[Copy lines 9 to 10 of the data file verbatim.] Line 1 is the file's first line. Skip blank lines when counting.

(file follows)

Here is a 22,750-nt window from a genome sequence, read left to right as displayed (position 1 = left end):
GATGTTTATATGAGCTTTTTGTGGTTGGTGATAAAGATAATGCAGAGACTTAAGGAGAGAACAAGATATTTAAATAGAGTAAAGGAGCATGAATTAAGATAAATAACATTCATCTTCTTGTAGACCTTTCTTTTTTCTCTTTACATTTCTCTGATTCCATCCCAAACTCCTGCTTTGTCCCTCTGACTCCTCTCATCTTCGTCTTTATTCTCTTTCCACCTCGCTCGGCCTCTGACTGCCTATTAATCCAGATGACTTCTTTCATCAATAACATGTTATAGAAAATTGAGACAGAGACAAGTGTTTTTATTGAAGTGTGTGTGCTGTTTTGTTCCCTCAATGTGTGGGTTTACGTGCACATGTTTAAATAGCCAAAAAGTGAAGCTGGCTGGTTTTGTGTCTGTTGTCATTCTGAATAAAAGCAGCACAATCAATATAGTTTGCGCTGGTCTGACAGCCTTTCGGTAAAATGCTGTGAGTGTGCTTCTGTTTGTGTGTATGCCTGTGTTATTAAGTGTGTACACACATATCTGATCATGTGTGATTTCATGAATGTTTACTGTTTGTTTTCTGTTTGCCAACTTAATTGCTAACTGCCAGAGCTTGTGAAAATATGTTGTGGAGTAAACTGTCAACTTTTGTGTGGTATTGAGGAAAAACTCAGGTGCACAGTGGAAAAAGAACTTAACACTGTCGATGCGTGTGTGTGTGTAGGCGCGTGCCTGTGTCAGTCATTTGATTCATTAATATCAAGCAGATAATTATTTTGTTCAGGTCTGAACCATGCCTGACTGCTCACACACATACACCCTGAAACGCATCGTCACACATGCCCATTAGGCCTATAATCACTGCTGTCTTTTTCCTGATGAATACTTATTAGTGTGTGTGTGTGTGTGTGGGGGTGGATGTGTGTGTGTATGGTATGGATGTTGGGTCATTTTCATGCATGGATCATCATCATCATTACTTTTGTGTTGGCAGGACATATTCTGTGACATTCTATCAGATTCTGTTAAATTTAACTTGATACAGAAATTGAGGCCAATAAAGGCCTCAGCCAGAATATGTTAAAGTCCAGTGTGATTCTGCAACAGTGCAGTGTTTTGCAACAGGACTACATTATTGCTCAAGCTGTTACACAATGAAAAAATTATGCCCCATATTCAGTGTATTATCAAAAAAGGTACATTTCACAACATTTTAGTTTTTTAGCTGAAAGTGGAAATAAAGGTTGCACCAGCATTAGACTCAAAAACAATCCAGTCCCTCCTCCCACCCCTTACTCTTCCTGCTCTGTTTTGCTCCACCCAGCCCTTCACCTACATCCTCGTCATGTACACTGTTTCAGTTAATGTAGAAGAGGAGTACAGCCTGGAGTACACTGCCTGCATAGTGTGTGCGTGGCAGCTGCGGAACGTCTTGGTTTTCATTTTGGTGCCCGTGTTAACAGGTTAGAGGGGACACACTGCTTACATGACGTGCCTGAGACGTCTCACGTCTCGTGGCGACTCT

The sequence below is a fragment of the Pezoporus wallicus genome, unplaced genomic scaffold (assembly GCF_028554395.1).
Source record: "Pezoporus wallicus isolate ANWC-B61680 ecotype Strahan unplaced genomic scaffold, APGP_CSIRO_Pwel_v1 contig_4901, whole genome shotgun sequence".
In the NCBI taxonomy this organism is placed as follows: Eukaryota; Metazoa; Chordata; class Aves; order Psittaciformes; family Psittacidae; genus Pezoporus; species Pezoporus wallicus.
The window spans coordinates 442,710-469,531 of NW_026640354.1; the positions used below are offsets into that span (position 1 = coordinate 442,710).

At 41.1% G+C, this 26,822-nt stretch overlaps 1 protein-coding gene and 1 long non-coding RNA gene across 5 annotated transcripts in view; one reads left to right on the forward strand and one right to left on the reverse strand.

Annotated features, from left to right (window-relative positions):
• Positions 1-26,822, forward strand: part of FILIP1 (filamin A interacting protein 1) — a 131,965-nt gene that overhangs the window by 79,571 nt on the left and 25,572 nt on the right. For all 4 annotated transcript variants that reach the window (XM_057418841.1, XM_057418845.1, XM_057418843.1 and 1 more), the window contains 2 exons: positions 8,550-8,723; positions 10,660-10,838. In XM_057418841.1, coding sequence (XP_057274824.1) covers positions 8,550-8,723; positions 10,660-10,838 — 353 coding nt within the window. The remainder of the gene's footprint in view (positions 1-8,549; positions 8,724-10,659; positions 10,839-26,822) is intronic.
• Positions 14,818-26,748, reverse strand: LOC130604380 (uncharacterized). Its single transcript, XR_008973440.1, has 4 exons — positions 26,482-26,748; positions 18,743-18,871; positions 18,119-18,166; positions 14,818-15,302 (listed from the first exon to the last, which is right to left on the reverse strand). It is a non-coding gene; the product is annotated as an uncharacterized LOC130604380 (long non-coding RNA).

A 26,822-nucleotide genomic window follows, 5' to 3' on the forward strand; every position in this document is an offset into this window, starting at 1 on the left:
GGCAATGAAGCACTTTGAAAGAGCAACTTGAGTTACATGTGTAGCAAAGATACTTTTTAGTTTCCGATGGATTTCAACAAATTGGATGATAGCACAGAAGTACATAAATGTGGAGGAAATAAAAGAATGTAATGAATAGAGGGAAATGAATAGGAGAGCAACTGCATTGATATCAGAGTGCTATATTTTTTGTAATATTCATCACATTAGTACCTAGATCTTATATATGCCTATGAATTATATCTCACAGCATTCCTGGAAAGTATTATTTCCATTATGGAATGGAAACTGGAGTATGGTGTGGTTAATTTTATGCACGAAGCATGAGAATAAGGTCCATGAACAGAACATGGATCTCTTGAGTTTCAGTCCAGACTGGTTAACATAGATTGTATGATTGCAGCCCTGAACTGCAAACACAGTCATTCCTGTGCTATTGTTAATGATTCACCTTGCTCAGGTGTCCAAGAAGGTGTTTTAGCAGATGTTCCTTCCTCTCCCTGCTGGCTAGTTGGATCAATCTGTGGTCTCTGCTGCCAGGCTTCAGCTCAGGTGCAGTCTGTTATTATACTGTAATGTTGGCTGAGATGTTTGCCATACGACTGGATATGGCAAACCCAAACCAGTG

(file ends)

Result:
• Positions 1-26,822, forward strand: part of FILIP1 (filamin A interacting protein 1) — a 131,965-nt gene that overhangs the window by 79,571 nt on the left and 25,572 nt on the right. For all 4 annotated transcript variants that reach the window (XM_057418841.1, XM_057418845.1, XM_057418843.1 and 1 more), the window contains 2 exons: positions 8,550-8,723; positions 10,660-10,838. In XM_057418841.1, coding sequence (XP_057274824.1) covers positions 8,550-8,723; positions 10,660-10,838 — 353 coding nt within the window. The remainder of the gene's footprint in view (positions 1-8,549; positions 8,724-10,659; positions 10,839-26,822) is intronic.
• Positions 14,818-26,748, reverse strand: LOC130604380 (uncharacterized). Its single transcript, XR_008973440.1, has 4 exons — positions 26,482-26,748; positions 18,743-18,871; positions 18,119-18,166; positions 14,818-15,302 (listed from the first exon to the last, which is right to left on the reverse strand). It is a non-coding gene; the product is annotated as an uncharacterized LOC130604380 (long non-coding RNA).